Common Thread: 10 Appealing Albums from Former Soap Opera Stars (Part 1)

by Jeff Fiedler

Common Thread is a regular feature on in which we offer up mini-reviews of a small (and often very diverse) assortment of albums that all have one specific shared trait; that "common thread" can vary from column to column. 

Player, Player (1977, RSO)

Long before he ever delighted soap-opera fans as fashion magnate Ridge Forrester on The Bold and the Beautiful (a role he played from the show’s inception in 1987 all the way through 2012), Ronn Moss was the original bassist/vocalist for this California adult-contemporary-pop band, who rocketed to stardom after signing a deal with Robert Stigwood’s RSO label and reaching the top of their charts with their very first single, the lite-disco of the vaguely-Hall & Oates-like ballad “Baby Come Back,” which can be found on this fine disc, along with their second hit, the Top Ten-charting “This Time I’m in It for Love.” The group would only score one more Top 40 hit before gradually fading into obscurity (the appealing disco-tinged “Prisoner of Your Love” from 1978’s Danger Zone), frontman Peter Beckett going on to write the Olivia Newton-John hit “Twist of Fate” and serving as a member of Little River Band from 1989 through 1997. Thanks to the enduring popularity of “Baby Come Back,” the band has remained a popular touring act on the nostalgia circuit, and Moss has frequently taken time off from his acting work to join his old bandmates on the road. 

Working Class Dog, Rick Springfield (1981, RCA)

Despite common misconception, “Jessie’s Girl” wasn’t technically Springfield’s first hit – in fact, nearly a full decade earlier, the former Australian teen idol would climb as high as #14 on the U.S. charts with the wildly infectious and tragically long-forgotten 1972 single, “Speak to the Sky,” an unusual blend of pop, folk, barrelhouse piano, and gospel that even incorporates tuba and banjo and stands in stark contrast to his later ‘80s work. But Springfield struggled to score a follow-up hit in the U.S. and by the latter half of the ‘70s, he’d all but abandoned music and directed his attention towards acting, scoring guest spots on The Six Million Dollar Man, The Rockford Files and The Incredible Hulk and eventually landing a regular gig as Dr. Noah Drake on General Hospital. But just as he was finding success as a soap star, his musical career suddenly took off again, thanks to this criminally underrated power-pop album (his first for new label RCA), which features three huge hits: the Top Twenty-charting frantic rocker “Love Is Alright Tonite,” the Top Ten hit “I’ve Done Everything for You” (written by Sammy Hagar), and the classic Number One smash “Jessie’s Girl” with its now-legendary opening guitar riff. But what makes this album Springfield’s very best is that the hooks aren’t just confined to the singles, and there are at least four other hidden gems here that sound very much like they could’ve been hits in their own right if RCA had wanted to keep mining the album for additional singles, including the dizzying barrage of hooks of the synth-laden “The Light of Love,” the pained passion of “Carry Me Away,” the singalong “Everybody’s Girl,” and the chill-inducing eerie atmospherics of the album-closing ballad “Inside Silvia.”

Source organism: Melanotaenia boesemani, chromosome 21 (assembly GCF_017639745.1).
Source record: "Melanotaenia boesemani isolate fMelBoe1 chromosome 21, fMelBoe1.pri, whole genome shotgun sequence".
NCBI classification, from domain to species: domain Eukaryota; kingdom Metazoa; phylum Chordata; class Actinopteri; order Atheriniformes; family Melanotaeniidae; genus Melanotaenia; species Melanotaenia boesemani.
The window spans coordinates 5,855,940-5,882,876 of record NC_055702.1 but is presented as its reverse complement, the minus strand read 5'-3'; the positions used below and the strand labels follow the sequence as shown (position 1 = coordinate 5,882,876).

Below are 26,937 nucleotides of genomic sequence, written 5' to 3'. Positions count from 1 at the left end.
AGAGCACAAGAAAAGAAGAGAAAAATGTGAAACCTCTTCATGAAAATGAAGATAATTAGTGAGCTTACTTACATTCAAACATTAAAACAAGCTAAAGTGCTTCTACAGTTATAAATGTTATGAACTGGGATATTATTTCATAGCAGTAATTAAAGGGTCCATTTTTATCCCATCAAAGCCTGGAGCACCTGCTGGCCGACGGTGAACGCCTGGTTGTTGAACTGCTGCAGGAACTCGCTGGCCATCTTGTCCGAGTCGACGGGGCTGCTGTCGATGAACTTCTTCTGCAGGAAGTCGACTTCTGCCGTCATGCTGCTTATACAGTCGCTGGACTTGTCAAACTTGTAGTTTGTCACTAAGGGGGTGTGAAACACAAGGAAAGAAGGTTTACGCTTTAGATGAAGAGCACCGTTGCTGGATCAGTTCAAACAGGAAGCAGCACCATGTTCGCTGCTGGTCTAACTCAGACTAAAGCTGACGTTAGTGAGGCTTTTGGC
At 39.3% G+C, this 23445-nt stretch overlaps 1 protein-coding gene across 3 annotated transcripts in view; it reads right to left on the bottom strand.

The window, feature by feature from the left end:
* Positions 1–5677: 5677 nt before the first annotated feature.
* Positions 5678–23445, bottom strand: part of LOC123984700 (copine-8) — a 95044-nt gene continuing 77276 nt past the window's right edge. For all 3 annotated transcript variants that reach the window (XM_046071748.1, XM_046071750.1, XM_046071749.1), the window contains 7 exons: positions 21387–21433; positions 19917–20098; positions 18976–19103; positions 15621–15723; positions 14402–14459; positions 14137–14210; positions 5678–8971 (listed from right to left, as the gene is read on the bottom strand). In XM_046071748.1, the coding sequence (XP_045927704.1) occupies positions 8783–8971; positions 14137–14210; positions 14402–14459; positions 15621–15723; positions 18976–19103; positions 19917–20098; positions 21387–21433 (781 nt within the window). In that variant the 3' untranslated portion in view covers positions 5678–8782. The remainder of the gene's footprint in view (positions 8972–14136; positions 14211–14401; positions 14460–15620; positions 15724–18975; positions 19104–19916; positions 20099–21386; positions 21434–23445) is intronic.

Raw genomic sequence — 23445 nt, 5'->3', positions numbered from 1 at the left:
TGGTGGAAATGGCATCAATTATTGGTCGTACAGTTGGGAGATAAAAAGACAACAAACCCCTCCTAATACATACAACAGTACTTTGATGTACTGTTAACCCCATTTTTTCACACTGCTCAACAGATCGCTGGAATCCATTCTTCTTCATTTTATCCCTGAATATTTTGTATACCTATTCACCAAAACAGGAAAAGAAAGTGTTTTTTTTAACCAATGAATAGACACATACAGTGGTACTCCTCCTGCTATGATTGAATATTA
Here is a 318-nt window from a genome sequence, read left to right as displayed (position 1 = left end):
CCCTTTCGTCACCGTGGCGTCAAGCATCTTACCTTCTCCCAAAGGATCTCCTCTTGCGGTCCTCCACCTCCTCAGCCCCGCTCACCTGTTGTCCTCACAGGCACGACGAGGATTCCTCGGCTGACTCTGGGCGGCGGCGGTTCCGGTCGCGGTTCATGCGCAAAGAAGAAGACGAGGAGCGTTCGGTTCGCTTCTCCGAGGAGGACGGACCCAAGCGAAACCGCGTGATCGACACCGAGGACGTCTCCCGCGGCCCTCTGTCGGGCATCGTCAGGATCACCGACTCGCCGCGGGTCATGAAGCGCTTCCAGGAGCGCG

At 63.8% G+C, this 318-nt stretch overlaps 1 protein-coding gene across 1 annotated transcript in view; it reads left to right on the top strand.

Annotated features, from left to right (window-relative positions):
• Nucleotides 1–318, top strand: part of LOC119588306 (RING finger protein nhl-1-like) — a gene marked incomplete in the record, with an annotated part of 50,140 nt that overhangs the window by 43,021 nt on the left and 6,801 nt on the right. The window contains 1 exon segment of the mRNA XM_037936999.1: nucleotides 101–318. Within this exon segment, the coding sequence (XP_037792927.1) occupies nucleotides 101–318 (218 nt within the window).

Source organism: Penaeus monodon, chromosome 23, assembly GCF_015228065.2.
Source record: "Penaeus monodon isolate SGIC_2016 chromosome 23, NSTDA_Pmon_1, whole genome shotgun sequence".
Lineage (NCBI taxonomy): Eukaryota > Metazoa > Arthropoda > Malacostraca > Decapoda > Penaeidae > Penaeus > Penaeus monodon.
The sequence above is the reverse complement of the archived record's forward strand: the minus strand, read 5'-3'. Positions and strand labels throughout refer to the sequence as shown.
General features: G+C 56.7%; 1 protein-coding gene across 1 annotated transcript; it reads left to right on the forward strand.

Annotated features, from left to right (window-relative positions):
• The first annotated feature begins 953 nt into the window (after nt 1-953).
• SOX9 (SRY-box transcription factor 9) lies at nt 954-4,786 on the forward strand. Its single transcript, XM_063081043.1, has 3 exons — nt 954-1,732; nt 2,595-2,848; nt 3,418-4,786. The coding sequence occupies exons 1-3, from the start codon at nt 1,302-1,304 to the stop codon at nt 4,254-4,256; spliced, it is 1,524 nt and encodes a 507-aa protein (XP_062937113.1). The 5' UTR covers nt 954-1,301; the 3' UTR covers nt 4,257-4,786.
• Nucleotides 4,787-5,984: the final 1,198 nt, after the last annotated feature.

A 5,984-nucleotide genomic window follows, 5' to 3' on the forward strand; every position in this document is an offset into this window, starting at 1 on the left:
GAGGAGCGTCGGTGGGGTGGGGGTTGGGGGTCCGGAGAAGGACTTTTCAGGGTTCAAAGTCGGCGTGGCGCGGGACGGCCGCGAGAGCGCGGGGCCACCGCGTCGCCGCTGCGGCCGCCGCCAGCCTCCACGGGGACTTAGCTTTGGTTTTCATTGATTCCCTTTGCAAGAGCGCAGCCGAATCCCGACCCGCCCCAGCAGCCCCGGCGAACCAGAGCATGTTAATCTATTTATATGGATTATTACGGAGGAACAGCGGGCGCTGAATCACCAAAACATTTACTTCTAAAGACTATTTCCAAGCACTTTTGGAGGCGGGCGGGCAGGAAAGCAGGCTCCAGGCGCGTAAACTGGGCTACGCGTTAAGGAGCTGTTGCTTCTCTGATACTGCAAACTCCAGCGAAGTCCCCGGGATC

All I Need, Jack Wagner (1984, Qwest)